The Pensions Regulator (TPR) has told public sector schemes to improve their governance standards after research found just 28% had a plan to comply with recent reforms.
The watchdog, which took on responsibility for regulating public sector schemes in April, said 97% of those surveyed had a high awareness of the changes, and 87% reported a good understanding of them.
Nine out of ten schemes had established a pensions board, a key requirement of the Public Service Pensions Act 2013.
TPR executive director Andrew Warwick-Thompson said: "While there has been some encouraging progress, our research reveals a concerning picture of some public service schemes failing to engage fully with the requirements on governance and administration.
"We recognise that the reforms are significant and those involved with public service schemes face complex and challenging conditions. However, schemes must comply with the law to ensure that the right benefits are paid to the right person at the right time."
The regulator surveyed half of public sector schemes covering 85% of scheme members in the summer.
It found that, on the whole, public service schemes were progressing well in terms of understanding the new requirements and setting up processes.
Some 78% had developed policies to help pension board members fully understand
their duties, 87% had a conflicts policy, and 87% had procedures in place to ensure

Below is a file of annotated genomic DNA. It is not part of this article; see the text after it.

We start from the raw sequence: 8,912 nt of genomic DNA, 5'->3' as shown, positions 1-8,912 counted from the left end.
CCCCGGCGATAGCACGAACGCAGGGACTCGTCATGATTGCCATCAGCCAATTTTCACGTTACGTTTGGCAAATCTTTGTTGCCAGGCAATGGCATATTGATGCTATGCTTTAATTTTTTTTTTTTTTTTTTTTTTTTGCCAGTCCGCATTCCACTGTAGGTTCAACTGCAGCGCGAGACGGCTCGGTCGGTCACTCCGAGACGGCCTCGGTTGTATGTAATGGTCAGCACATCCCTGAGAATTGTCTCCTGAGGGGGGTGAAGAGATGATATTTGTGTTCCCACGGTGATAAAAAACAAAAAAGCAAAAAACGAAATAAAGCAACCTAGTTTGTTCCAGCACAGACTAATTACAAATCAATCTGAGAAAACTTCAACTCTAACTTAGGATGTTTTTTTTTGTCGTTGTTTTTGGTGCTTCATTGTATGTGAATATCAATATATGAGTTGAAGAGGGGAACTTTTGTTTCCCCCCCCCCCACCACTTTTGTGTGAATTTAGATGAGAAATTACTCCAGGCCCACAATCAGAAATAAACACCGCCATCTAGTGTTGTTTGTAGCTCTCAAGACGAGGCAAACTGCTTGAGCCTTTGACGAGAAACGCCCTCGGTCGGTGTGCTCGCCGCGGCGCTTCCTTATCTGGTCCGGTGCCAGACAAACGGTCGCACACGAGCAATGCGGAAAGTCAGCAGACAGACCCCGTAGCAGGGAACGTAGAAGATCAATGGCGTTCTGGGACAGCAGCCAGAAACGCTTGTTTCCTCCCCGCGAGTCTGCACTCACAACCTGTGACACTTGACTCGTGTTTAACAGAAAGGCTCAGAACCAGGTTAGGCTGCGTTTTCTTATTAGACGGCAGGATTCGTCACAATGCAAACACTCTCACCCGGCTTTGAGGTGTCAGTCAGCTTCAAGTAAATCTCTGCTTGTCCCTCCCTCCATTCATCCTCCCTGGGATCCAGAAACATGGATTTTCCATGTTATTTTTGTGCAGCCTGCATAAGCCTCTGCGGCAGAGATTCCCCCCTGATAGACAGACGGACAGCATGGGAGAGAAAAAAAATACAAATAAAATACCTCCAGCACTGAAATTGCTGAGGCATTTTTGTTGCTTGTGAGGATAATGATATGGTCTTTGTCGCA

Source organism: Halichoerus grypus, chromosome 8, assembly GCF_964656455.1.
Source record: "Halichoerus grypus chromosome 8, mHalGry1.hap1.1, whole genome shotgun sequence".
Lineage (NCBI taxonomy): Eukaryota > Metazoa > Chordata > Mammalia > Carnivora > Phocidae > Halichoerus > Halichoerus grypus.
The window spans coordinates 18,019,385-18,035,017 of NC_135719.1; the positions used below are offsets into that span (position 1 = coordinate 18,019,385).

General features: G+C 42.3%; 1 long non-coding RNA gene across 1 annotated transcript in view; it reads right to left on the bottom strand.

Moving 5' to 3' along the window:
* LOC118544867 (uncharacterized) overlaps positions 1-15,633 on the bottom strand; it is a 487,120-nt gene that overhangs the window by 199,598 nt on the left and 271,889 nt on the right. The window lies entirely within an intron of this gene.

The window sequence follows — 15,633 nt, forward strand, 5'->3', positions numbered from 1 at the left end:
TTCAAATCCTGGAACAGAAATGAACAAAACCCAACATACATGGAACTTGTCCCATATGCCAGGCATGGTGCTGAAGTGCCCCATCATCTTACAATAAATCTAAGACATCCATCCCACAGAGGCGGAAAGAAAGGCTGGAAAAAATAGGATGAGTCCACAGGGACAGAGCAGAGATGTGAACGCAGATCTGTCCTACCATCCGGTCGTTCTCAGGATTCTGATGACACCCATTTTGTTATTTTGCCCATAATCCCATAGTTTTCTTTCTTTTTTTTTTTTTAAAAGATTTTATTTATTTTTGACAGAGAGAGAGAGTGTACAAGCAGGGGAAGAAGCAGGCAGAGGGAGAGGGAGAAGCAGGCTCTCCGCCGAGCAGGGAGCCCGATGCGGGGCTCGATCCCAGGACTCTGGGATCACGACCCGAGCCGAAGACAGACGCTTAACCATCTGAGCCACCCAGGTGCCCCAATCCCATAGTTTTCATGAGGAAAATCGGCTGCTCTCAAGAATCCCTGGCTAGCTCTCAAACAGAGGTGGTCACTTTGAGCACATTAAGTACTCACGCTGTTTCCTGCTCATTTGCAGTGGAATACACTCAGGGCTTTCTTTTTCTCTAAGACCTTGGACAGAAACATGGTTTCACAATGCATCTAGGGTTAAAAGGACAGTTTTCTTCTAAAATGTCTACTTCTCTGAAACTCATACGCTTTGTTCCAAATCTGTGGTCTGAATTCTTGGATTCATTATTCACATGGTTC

information about the board was published and kept up to date.
Approximately three quarters had processes for risk management and data monitoring in place and almost all had a procedure for monitoring contributions.
But schemes scored less well on taking action in key governance and administration areas and are still in the early stages of assessing themselves against the requirements in TPR's code.
Just 28% had a plan in place and were addressing key issues to ensure compliance with the new requirements, and only 44% had reviewed their scheme against the code.
Only 45% of schemes had measured themselves against the regulator's record-keeping regulations, and just 27% had undertaken a data cleanse.
While 76% of schemes had procedures in place to manage risk, and 82% reported having a risk register, only 56% said they assessed risks either quarterly or monthly.
Warwick-Thompson said: "We expect all schemes to assess themselves against the legal requirements and the standards set out in our code, and to take action to address any gaps.
"We are supporting schemes to help them understand and embed the code. We have produced specific guidance through online education tools and e-learning modules, and we'll also be launching a self-assessment tool in the new year."
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